On the front page of today’s New York Times Clifford Krauss presents an unlikely, but perhaps game changing, alliance in the campaign to end the United States half-century embargo on Cuba. As the island begins a period of domestic economic restructuring, it’s also preparing to open up deepwater oil fields just 50 miles off the Florida Keys next year – doing so with the help the Spanish company, Repsol. The implications for Cuba, according to the Times:
“Cuba currently produces little oil. But oil experts say the country might have reserves along its north coast as plentiful as that of the international oil middleweights, Ecuador and Colombia — enough to bolster its faltering economy and cut its dependence on Venezuela for its energy needs. “
But of growing concern to many, both inside and outside of Cuba, is what might happen in the event of a major oil spill, a la the BP Deepwater Horizon disaster of this year. The Times says Cuba is “far less prepared to handle a major spill than even the American industry was at the time of the BP spill,” with “neither the submarine robots needed to fix deepwater rig equipment nor the platforms available to begin drilling relief wells on short notice.” Moreover, the US trade embargo on the island, say oil industry officials, would make the possibility of American-Cuba cooperation in the event of a spill a bureaucratic nightmare, if not impossible. Here’s Lee Hunt, president of the International Association of Drilling Contractors, a trade group which tries to “broaden bilateral contacts” to promote drilling safety, on why the embargo must go [Hunt was also part of a delegation which visited Cuba in August]:
“This isn’t about ideology. It’s about oil spills. Political attitudes have to change in order to protect the gulf.”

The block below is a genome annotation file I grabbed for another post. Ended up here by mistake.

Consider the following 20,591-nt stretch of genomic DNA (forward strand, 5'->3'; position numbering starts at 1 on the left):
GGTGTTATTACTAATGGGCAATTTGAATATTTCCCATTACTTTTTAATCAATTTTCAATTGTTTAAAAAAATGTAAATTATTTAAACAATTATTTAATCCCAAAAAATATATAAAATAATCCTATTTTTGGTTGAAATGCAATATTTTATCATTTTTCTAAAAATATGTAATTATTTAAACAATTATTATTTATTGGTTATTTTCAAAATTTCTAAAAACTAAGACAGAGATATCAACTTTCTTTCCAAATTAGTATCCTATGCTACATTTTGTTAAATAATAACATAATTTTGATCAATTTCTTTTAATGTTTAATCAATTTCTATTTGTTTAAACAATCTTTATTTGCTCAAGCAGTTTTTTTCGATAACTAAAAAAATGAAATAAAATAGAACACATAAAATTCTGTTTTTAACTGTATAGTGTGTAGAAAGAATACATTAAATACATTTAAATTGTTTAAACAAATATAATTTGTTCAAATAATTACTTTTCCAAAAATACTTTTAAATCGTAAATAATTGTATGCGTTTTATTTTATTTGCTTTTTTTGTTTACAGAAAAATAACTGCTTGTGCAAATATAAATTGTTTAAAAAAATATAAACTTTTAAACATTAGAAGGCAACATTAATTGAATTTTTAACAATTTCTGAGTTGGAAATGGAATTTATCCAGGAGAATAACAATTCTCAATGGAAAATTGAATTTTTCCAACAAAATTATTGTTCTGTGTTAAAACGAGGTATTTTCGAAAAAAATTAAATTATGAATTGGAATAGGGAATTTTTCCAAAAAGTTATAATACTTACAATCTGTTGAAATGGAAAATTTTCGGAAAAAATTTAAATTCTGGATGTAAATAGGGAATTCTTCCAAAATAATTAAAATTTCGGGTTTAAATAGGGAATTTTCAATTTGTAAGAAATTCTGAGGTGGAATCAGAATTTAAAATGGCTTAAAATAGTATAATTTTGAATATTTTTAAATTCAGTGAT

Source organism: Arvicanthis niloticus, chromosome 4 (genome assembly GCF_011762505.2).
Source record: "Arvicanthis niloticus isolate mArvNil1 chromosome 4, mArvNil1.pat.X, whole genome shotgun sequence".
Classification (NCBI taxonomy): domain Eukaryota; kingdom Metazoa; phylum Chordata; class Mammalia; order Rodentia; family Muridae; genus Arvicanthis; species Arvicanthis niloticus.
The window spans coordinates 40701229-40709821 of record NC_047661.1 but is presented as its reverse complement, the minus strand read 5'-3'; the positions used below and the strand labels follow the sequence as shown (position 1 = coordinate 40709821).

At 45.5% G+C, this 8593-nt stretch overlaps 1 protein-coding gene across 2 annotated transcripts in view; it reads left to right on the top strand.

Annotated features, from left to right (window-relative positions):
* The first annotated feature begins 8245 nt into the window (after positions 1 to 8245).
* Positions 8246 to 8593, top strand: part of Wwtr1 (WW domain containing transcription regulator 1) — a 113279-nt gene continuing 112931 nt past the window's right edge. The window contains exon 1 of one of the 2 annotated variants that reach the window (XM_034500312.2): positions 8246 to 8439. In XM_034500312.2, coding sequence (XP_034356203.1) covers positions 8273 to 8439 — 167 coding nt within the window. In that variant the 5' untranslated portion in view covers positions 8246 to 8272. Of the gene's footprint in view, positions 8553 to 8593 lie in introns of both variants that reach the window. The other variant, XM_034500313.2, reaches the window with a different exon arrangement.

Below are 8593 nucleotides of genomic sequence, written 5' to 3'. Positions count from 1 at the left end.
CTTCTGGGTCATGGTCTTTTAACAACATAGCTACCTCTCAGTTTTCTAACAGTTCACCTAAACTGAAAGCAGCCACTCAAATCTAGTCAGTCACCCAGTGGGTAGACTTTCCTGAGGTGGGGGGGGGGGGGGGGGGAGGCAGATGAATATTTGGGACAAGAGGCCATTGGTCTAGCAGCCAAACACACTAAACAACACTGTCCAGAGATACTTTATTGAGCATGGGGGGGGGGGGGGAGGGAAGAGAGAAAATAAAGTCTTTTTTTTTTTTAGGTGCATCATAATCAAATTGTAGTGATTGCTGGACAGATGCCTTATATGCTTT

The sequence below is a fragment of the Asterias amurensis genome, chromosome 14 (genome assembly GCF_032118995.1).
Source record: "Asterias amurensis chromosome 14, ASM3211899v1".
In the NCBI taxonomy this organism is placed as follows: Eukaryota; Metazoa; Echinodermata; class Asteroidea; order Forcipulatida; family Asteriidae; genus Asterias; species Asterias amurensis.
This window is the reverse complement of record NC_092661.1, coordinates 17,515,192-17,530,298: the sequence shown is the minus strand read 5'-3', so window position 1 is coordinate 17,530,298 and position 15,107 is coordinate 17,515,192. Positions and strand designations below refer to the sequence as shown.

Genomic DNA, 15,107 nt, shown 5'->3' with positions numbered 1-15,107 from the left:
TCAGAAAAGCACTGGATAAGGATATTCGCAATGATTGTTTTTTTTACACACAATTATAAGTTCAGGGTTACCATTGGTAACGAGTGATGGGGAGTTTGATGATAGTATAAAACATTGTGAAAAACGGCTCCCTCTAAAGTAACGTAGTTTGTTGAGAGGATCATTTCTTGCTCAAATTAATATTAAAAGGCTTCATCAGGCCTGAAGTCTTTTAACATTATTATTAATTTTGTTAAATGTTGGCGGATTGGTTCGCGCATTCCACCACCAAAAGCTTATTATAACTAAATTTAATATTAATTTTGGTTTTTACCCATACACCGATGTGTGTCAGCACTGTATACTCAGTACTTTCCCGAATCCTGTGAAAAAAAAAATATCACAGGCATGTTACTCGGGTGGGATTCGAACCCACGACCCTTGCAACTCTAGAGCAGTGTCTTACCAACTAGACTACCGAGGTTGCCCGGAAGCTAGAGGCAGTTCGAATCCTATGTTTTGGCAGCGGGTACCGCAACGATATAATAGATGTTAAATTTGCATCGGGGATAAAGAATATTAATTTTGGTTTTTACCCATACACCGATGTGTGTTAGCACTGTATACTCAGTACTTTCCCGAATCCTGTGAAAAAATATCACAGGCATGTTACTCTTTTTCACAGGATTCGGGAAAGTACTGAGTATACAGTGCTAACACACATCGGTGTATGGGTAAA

In fact, officials from both Exxon Mobil and Valero Energy participated in an energy conference on Cuba in Mexico City in 2006, where they met Cuban oil officials. New Mexico Gov. Bill Richardson, a frequenter to the island says he’s had a number of conversations with top executives from the oil industry, individuals he identities as “all Republicans who could eventually convince the Congress to make the embargo flexible in this area of oil spills.” And Richardson’s prediction: “I think you will see the administration be more forward-moving after the election.”
As the Miami Herald highlights this morning, the elements of scientific community are also jumping on the anti-embargo bandwagon. “A policy of isolationism doesn't benefit anyone. We have a selfish interest in talking with Cuba,” says David Guggenheim, the organizer of a conference on marine research and conservation that has brought together Cubans, Mexicans, and Americans to Sarasota, Florida this week.
And, on the Cuba side of things, there also appears to be a growing desire for collaboration around the issue oil development and its potential environmental impacts. Again, Lee Hunt of the drilling contractors trade group, speaking on August meetings he had with Cuban officials:
“Senior officials told us they are going ahead with their deepwater drilling program, that they are utilizing every reliable non-U.S. source that they can for technology and information, but they would prefer to work directly with the United States in matters of safe drilling practices.”
Of course, it’s not all altruism. There are other interests at work here in signing up perhaps the unlikeliest of allies in the anti-embargo campaign. Once more, the Times:
“Any opening could provide a convenient wedge for big American oil companies that have quietly lobbied Congress for years to allow them to bid for oil and natural gas deposits in waters off Cuba.”
For more on the issue of US-Cuba oil and energy cooperation, the Center for Democracy in the Americas has more. It too led a delegation of energy experts to Cuba last summer. And, according to CDA, a single sentence [and the notable absence of the United States from it] captures why what is happening in Cuba could peak “interest and concern”:
“Repsol, a Spanish oil company is paying an Italian firm, to build an oil rig in China that will be used next year to explore for oil off the shores of Cuba.”
To other stories: